U.S. Energy Information Administration - EIA - Independent Statistics and Analysis
AEO2012 Early Release Overview
Release Date: January 23, 2012 | Full Report Release Date: June 2012 | Report Number: DOE/EIA-0383ER(2012)
Energy Consumption by Sector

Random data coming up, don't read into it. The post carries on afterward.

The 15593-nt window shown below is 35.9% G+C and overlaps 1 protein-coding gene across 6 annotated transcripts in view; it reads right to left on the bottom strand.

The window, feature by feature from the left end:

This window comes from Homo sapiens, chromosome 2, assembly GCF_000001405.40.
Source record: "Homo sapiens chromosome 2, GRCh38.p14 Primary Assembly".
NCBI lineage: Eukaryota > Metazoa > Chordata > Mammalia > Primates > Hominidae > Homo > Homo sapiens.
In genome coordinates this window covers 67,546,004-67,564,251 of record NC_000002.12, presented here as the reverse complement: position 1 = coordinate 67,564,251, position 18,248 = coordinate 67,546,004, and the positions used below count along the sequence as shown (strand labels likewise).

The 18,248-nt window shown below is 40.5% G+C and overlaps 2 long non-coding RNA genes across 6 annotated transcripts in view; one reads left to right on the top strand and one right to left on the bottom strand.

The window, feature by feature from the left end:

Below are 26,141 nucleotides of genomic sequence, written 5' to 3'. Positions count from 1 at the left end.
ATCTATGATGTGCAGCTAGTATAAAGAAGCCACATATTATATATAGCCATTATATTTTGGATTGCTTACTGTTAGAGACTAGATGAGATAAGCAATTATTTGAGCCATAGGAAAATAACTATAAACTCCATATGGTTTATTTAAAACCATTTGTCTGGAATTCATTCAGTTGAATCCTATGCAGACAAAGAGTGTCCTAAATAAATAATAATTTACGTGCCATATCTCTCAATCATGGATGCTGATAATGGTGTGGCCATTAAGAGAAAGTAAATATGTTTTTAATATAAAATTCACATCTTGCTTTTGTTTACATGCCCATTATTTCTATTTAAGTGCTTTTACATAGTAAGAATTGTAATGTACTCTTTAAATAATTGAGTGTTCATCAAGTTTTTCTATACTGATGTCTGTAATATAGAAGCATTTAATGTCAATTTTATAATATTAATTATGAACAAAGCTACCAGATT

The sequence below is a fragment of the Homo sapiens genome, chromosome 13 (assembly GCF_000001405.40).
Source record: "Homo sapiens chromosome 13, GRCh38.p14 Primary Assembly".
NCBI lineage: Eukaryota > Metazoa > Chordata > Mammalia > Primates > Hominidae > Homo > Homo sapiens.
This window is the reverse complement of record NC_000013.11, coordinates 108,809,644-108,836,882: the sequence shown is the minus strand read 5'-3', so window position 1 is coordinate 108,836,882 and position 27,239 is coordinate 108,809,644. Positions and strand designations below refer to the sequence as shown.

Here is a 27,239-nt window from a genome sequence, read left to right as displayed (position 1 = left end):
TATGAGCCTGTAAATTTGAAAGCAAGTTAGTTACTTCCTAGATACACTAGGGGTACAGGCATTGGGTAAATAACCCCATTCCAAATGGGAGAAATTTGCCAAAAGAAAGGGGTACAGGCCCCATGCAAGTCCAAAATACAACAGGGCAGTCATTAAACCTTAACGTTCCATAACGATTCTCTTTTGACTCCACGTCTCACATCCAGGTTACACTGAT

Delivered energy consumption in the transportation sector grows from 27.6 quadrillion Btu in 2010 to 28.8 quadrillion Btu in 2035 in the AEO2012 Reference case (Figure 7). Energy consumption by light-duty vehicles (LDVs) (including commercial light trucks) initially declines in the Reference case, from 16.5 quadrillion Btu in 2010 to 15.7 quadrillion Btu in 2025, due to projected increases in the fuel economy of highway vehicles. Projected energy consumption for LDVs increases after 2025, to 16.3 quadrillion Btu in 2035. The AEO2012 Reference case projections do not include proposed increases in LDV fuel economy standards—as outlined in the December 2011 EPA and NHTSA Notice of Proposed Rulemaking for 2017 and Later Model Year Light-Duty Vehicle Greenhouse Gas Emissions and Corporate Average Fuel Economy Standards4—which would further significantly reduce LDV fuel use if they were incorporated in the projection. The lower projected level of energy consumption in AEO2012 as compared with AEO2011 is primarily the result of a reduction in vehicle-miles traveled resulting from the impact of lower projected economic growth and employment rates.